Judging from the abundant number of summertime releases by Madison-area musicians, very few local players are worried about the slumping market for recorded music. Here at Isthmus, we've received a dozen new CDs by local acts over the course of August, a month that usually sees half the city's population take off on vacation.
Then again, with CD Baby, iTunes, Amazon and MySpace exposing would-be consumers to tens of thousands of tiny, limited-edition independent releases, it really doesn't make sense to "wait until the students come back" before you play shows and push new product. Especially when your CD, vinyl or digital-only offering is meant to be competitive with all those other thousands of limited releases by artists from Los Angeles, London and Lahore. 'Cause frankly, global entertainment centers are going 24-7 these days.
To be honest, not every summertime release reviewed here is a masterwork. But at least local artists are willing to compete in every season. I mean, sure it's fun to puff doobies on the sandy banks of the Wisconsin River all summer, but professional musicians understand that they're in a year-round business.
Speaking of the devil's weed, rock-reggae hybrid the Takebacks are one of very few dub-wise acts that don't sound like they hit pause a couple times each band practice for a bong break.
At points, their crafty new CD Call Collect Ask for...The Takebacks bares the influence of melodica master Augustus Pablo, but these aren't your run-of-the-mill skank mavens. They're adept at the kind of oblique, punky rocking that dominated New York's downtown scene of the late '70s and early '80s, and when they fuse the two disparate forms on urgent, propulsive cuts like "X-ray Vision" and their dubby expression of geopolitical anxiety, "Fake Wars," the results are startling.
Iowa produced one of the country's great folk/ roots singer-songwriters in Greg Brown, and folks like Blake Thomas and Josh Harty are proving that Wisconsin can develop the same kind of talent. Harty's originally from Fargo, N.D., but he's been a Madison staple for years, and if the right people hear his new, country-leaning CD A Long List of Lies, he could have a lot of success building a conduit between Badgerland and Nashville. Portentous cuts like the bluesy, windblown "Long Time Coming Down" and the steady-rolling love cry "You and I" have a timeless quality about them that's certain to hook hard country and casual Americana fans alike.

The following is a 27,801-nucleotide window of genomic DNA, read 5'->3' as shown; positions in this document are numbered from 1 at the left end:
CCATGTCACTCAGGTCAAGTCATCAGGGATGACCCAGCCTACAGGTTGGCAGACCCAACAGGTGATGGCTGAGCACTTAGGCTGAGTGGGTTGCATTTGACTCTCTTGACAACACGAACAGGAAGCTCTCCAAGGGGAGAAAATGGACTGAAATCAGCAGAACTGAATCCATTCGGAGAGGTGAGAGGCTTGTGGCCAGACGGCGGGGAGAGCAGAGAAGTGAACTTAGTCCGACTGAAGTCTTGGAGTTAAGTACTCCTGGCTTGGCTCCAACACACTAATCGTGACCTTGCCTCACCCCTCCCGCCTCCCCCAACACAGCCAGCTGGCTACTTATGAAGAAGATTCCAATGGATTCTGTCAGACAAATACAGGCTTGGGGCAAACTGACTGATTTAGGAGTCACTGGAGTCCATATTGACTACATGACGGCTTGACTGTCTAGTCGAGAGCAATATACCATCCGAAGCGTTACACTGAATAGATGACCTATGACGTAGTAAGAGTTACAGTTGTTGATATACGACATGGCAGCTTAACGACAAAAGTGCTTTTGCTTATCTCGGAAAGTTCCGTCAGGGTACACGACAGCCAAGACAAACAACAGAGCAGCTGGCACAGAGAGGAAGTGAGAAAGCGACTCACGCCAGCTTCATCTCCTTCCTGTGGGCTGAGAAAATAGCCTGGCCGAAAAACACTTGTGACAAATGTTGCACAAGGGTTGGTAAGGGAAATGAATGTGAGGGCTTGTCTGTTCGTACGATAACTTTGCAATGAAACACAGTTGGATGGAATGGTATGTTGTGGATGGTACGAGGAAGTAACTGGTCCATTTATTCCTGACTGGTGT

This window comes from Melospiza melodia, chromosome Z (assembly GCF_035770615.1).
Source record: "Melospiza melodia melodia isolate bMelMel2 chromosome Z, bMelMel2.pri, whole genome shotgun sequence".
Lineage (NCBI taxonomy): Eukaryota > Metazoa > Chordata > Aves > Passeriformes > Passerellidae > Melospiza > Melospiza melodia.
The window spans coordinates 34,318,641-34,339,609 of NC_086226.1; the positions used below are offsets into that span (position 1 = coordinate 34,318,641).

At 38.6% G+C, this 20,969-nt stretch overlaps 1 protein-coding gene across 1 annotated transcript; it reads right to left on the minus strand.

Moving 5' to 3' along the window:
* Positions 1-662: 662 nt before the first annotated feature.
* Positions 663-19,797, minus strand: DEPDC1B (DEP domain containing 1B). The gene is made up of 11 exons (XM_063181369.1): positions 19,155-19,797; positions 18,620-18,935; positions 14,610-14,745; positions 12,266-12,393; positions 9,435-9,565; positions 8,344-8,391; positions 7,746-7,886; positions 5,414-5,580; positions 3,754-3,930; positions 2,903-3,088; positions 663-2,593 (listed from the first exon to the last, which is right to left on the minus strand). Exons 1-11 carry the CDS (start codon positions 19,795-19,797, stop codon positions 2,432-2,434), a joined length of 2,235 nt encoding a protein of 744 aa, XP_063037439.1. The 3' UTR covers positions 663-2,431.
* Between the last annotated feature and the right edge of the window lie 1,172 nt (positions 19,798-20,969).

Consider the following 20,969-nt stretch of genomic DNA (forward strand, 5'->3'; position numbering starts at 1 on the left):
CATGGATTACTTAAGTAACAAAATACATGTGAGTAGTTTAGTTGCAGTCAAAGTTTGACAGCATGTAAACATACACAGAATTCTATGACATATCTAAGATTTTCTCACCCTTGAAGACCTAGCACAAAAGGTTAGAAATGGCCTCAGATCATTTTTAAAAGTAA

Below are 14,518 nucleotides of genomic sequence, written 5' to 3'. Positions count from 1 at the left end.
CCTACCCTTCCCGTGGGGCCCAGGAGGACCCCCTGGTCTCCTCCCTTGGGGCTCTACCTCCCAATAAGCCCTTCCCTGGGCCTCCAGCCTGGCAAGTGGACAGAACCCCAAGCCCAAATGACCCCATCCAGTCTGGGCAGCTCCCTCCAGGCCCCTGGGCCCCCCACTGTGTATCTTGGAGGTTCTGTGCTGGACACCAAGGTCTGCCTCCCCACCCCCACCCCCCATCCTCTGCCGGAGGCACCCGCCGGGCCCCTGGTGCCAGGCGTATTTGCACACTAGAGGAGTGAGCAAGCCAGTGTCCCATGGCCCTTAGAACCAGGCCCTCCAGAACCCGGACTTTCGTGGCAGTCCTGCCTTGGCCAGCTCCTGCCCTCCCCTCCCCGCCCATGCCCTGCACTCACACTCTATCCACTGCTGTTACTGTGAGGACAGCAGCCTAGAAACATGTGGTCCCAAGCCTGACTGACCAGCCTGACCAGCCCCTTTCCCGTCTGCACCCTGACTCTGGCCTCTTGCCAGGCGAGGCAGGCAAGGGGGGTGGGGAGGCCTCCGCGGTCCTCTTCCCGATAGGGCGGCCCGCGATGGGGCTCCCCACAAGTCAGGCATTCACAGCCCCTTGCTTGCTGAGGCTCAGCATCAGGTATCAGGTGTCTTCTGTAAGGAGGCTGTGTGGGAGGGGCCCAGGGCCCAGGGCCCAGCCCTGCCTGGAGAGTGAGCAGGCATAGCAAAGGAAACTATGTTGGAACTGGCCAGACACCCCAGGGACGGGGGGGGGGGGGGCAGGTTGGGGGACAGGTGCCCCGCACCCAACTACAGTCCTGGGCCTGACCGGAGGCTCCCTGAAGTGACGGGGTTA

Harty doesn't just have a knack for writing poignant country-folk, though. He also possesses an aching baritone voice that has a way of cutting beyond all artifice. He never forces a line with it, never adds that showy, aw-shucks twang so many Nashville stars use to cement their down-home credentials. With Harty, what you get is a quiet passion that makes every word seem honest and true. Needless to say, in country-folk that's a gift worth having.
Bazar, from longtime cabaret rockers Lorenzo's Music, is a surreal sonic safari that finds leaders Tom Ray and Mark Whitcomb fiddling about with both discombobulated pop tunes and slew-footed R&B-inflected rockers that owe a lot to everyone's favorite ash can saint, Tom Waits. The CD's bass-heavy lead cut, "Old Old Story," has a bittersweet swagger about it that ought to appeal to both Waits fans and the legions of folks who were thrilled by Leonard Cohen's mid-life move into contemporary cabaret fare.